Removal of STRICTA-specific information in the reporting due to the journal's space constraints or suggestions of editors as well as peer-reviewers was addressed by some trial authors.14 This may be the case for the systematic review published in non-Cochrane medical journals which have limited word counts.14 In our research, the possibility of potential influence of space constraints on suboptimal reporting seems unlikely because Cochrane review allows review authors to describe the main characteristics of each included study without any space constraints. However, lack of comparison of the reporting quality of acupuncture intervention in Cochrane reviews with those in non-Cochrane reviews published in journals with space constraints do not provide evidence to support this argument. Future research incorporating Cochrane and non-Cochrane reviews may reveal whether there is any systematic differences of reporting quality in terms of the details of treatment intervention between Cochrane and non-Cochrane reviews, thus space constraints could be an influencing factor to the reporting quality of intervention-related information or not.

Evaluation of internal validity has been put on great emphasis in the Cochrane systematic reviews.9 ,15 However, evaluating applicability of review results may also be of similar importance, since uptake and reproduction of review results may be able to change the routine clinical practice towards evidence-based practice.5 Lack of consideration of external validity is a major criticism of systematic reviews and RCTs, and is a potential threat of poor uptake of evidence into routine clinical practice.16–19 Intervention details and treatment contexts which STRICTA aims to address are suggested as the determinants of external validity in trial, systematic review and guideline publications,20–22 although little is known whether detailed description of acupuncture interventions in systematic reviews can affect uptake of evidence in practice. Whether selective reporting of acupuncture interventions observed in our study would influence the uptake of evidence may deserve further research.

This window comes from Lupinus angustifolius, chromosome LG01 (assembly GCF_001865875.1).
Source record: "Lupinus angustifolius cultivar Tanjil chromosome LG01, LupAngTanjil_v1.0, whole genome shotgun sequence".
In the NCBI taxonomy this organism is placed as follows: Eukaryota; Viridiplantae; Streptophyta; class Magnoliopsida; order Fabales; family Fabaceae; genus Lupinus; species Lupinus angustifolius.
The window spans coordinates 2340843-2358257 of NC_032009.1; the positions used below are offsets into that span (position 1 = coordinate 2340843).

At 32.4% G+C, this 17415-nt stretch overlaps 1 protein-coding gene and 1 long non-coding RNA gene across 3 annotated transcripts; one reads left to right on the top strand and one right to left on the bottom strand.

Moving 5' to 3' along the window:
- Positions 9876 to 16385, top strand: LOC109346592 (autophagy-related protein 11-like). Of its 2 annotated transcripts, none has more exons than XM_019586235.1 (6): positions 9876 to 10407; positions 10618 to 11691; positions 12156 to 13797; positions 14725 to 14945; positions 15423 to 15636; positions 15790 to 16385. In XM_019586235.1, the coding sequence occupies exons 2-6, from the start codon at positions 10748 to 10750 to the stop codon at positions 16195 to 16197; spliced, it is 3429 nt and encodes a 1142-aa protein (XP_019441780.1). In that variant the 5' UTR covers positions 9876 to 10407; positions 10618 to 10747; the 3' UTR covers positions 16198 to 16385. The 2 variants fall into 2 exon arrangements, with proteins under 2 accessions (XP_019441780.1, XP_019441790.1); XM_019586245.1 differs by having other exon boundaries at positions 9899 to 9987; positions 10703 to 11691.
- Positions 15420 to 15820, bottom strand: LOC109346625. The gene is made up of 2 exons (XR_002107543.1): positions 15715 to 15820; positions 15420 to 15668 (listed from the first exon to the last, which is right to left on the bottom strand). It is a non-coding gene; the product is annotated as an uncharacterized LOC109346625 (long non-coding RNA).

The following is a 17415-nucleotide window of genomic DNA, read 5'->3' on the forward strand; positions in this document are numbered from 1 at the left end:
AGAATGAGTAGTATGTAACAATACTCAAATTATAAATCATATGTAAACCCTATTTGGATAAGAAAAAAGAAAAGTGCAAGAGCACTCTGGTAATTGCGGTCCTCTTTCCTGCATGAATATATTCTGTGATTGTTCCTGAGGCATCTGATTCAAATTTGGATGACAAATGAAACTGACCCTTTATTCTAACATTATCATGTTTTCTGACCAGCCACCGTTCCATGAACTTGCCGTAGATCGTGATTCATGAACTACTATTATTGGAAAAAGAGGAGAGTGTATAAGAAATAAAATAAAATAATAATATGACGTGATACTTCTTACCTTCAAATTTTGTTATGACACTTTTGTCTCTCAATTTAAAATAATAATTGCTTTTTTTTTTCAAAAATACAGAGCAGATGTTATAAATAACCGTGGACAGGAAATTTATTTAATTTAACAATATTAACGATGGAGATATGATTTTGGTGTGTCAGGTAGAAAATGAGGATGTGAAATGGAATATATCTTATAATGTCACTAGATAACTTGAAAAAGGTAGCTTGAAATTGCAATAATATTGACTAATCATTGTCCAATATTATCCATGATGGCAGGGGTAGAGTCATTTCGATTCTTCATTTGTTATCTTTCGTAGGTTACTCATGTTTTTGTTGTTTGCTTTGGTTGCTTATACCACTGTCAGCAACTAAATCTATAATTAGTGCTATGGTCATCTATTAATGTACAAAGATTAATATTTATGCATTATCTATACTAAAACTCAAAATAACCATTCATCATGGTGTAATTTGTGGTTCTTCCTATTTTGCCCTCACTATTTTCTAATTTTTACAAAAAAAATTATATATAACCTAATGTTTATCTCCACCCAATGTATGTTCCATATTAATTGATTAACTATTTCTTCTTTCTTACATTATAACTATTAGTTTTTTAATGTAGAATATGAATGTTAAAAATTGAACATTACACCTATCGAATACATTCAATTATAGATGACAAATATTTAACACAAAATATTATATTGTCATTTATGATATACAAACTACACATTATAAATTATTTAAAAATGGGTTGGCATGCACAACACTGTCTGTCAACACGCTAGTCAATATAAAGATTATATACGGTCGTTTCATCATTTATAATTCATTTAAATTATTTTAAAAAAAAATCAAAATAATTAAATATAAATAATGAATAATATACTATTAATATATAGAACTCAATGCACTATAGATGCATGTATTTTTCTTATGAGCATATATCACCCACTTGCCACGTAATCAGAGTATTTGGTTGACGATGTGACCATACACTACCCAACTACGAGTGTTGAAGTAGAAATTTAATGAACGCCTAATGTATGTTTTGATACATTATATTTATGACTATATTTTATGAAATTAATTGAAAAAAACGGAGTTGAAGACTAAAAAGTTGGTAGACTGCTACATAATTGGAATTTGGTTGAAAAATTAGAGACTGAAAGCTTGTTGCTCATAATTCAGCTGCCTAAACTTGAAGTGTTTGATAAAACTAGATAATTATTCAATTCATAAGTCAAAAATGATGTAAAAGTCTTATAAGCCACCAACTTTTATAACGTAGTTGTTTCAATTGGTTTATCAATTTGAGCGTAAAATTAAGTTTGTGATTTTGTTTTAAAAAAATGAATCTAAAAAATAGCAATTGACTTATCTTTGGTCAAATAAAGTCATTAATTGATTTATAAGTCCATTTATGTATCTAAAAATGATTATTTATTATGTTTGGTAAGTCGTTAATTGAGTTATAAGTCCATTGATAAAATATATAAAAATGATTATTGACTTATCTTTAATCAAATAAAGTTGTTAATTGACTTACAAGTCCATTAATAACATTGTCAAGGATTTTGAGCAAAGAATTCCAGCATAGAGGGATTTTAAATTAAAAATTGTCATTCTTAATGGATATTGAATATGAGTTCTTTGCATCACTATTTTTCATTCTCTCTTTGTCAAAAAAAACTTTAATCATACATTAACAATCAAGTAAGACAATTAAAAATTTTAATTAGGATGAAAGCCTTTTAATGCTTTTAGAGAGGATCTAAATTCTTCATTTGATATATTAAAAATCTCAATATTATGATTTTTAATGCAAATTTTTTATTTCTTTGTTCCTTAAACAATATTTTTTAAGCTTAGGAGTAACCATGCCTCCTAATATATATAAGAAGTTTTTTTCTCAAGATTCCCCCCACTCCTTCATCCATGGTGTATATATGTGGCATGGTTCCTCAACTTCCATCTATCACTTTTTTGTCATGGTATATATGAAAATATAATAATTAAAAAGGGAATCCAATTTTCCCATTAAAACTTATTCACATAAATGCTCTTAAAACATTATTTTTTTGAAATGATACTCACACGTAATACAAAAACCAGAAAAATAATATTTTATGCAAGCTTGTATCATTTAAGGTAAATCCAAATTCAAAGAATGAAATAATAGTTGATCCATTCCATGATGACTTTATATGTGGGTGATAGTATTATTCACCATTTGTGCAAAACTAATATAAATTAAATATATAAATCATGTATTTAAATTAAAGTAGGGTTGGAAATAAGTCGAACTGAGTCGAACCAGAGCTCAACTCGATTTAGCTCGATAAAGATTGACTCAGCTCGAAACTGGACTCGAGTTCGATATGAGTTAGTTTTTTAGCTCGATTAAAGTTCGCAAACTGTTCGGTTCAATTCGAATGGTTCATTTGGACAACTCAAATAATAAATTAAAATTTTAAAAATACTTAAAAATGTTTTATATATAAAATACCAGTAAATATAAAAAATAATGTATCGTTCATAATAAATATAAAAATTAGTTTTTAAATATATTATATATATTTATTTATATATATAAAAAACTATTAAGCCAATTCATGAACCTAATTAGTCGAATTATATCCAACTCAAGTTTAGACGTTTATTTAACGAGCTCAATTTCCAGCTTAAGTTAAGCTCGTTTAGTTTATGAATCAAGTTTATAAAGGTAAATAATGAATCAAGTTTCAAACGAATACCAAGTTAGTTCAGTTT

Strengths and weakness

STRICTA is the best representative recommendation agreed by international acupuncture experts, constituting core components of acupuncture treatment that may be inter-related.3 However, STRICTA had not been developed to measure the quality of reporting acupuncture interventions, although we summed the scores of each items to score the overall quality of reporting acupuncture interventions. Since this method is not based on the original purpose of STRICTA and there is no weighting criteria for each item, interpretations of our results should be cautious.8 The scores should not be understood as the exact quantitative estimates across the studies, but as possible indicators of incompleteness of reporting details of acupuncture.